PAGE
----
New DECC solar strike price Is no shock to large-scale industry

The Department of Energy and Climate Change (DECC) has today confirmed the revised ?strike prices? for solar, onshore wind and offshore wind.  The strike price is the financial lever by which the Contracts for Difference (CfD) mechanism is operated, whereby the Government guarantees to pay generators the difference between wholesale power prices and a fixed per-megawatt price; the ?strike price?. The revision for large scale solar is down £5/MWh from £125/MWh to £120/MWh for 2015/16.

Small-scale solar and renewable heat unaffected

CfDs only apply to renewable energy generation, as opposed to renewable heat technologies that attract the Renewable Heat Incentive (RHI) ? and they do not apply to those smaller projects that currently attract the Feed In Tariff revenues. Domestic and smaller commercial-scale incentives remain unchanged following today?s announcement.

Buoyant solar farm market geared up for a slow down

This 4% reduction will not be perceived by many in the large-scale market as the ?dramatic cut? that had been billed earlier in the day. The large-scale solar market is highly active, with 4GW of solar farms currently in development. Developers in the market have long accepted that the introduction of CfD will reduce demand from infrastructure funds for ?permissioned? sites from the first quarter of 2015 ? and this reduction in demand will impact on the revenues landowners and developers will achieve.

Today?s strike price revision will serve to underscore this existing time pressure to landowners.  With grid capacity highly constrained, there is strong competition for good points of connection (PoC).  Some prospectors and developers will use this factor to put pressure on owners of sites with access to viable PoCs.

Risks to landowners

The risk this pressure will put on the landowning community will be to blindly sign exclusivity agreements with prospectors or developers who may either land-bank the site (putting it on the shelf in favour of their more attractive sites) or committing their site to prospectors or developers that lack, variously, the skills, experience, risk-capital or buyers to provide the landowner with an executed lease and, ultimately, ground rent payments.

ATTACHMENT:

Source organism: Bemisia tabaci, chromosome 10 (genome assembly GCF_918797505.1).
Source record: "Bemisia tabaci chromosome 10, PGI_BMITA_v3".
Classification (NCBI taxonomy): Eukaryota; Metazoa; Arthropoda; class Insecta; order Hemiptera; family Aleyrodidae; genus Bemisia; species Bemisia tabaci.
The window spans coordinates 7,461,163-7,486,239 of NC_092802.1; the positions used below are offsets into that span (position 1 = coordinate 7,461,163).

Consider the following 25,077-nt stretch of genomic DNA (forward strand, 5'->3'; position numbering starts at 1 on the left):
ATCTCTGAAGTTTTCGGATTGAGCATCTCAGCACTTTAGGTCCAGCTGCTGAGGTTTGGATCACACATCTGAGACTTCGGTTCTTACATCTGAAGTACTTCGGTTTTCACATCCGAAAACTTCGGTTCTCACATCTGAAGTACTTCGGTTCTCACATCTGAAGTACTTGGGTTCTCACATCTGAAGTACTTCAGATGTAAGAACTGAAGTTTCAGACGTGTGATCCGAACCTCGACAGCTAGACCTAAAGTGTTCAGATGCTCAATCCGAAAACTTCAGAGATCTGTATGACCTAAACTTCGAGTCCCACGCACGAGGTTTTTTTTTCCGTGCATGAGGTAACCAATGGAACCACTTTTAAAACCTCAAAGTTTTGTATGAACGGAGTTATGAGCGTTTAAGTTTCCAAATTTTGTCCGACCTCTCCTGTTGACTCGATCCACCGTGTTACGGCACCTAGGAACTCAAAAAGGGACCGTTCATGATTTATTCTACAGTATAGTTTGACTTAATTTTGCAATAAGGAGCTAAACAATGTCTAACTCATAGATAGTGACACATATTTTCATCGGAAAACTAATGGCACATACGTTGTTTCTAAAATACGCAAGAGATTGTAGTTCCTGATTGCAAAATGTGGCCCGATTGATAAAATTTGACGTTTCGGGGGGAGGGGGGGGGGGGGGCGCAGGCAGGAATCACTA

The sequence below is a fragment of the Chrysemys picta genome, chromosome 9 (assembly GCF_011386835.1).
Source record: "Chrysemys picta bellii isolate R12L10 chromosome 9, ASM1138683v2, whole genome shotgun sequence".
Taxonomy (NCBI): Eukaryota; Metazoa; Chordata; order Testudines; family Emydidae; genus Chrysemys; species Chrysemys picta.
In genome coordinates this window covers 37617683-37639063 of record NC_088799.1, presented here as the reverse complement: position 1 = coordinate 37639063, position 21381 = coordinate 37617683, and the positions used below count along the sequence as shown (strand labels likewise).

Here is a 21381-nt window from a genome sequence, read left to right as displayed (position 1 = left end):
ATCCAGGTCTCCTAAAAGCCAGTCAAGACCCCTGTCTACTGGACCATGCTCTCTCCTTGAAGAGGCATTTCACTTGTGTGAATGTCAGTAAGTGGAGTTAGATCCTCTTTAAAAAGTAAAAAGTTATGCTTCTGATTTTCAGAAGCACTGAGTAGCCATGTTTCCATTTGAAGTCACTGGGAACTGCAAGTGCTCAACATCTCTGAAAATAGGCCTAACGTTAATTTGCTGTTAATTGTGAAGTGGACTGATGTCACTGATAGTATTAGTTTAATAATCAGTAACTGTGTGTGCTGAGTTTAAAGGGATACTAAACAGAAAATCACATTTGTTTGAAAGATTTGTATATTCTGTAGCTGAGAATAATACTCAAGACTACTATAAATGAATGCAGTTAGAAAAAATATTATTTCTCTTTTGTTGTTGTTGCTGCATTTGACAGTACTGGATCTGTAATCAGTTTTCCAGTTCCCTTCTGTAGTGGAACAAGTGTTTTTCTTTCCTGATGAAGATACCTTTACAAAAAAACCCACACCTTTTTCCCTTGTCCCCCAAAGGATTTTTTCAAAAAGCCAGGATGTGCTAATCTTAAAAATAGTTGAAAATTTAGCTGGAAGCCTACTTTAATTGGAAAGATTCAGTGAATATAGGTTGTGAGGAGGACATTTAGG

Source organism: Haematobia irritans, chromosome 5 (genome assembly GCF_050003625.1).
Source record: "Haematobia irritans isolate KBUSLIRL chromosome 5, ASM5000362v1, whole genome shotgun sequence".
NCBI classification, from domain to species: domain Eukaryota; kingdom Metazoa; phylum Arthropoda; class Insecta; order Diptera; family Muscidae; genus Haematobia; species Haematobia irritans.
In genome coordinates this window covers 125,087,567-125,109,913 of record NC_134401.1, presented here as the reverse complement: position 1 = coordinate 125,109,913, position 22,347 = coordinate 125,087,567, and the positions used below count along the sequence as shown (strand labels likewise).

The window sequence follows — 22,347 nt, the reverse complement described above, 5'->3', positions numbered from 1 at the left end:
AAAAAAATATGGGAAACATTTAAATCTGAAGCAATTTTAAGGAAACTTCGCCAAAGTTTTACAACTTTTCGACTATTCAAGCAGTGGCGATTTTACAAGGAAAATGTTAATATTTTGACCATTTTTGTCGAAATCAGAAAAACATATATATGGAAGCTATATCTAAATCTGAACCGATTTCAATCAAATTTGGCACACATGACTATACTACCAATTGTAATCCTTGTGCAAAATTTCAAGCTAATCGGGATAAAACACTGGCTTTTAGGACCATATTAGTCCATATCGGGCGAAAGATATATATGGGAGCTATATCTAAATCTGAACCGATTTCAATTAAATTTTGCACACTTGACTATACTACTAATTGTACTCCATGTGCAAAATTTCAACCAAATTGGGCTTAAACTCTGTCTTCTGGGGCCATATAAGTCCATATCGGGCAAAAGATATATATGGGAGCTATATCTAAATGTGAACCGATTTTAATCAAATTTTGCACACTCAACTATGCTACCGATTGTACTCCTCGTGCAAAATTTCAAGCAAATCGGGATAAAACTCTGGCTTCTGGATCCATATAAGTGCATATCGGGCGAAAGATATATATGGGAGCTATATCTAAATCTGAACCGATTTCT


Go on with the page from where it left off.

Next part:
Energy assets model reduces uncertainty

Energy Assets, part of the EnergyMyWay group, advises landowners with large-scale renewable potential in order that they avoid the risks highlighted above.  The Energy Assets team will carry out fast and effective feasibility studies for grid connection and planning consent, before establishing a special purpose vehicle (SPV).

The SPVs established by Energy Assets provide appropriate option-to-lease agreements with landowners, which are attractive to the landowner and the market. These terms, and the SPV?s tax and legal structure, will have been pre-approved by a target infrastructure fund. Therefore, the developers that have been pre-qualified by Energy Assets are then legally committed to progressing a viable site.

If you are a landowner and you would like expert help in realising the large scale renewable energy potential on your farm, the Energy Assets team can help you. Please contact Hugh Taylor in confidence by email or on 01865 733230 or 07979 647294.

Lucy Taylor

By: Lucy Taylor

Lucy is a Chartered Surveyor and Operations Manager at Energy Assets, liaising daily with developers, DNOs and lawyers, and always on hand to offer support and expert advice to clients and their agents.

One Response to “New DECC solar strike price Is no shock to large-scale industry”

  1. […] the ‘strike prices’ – which were published by DECC in 2013 and intended to provide lower but more predictable […]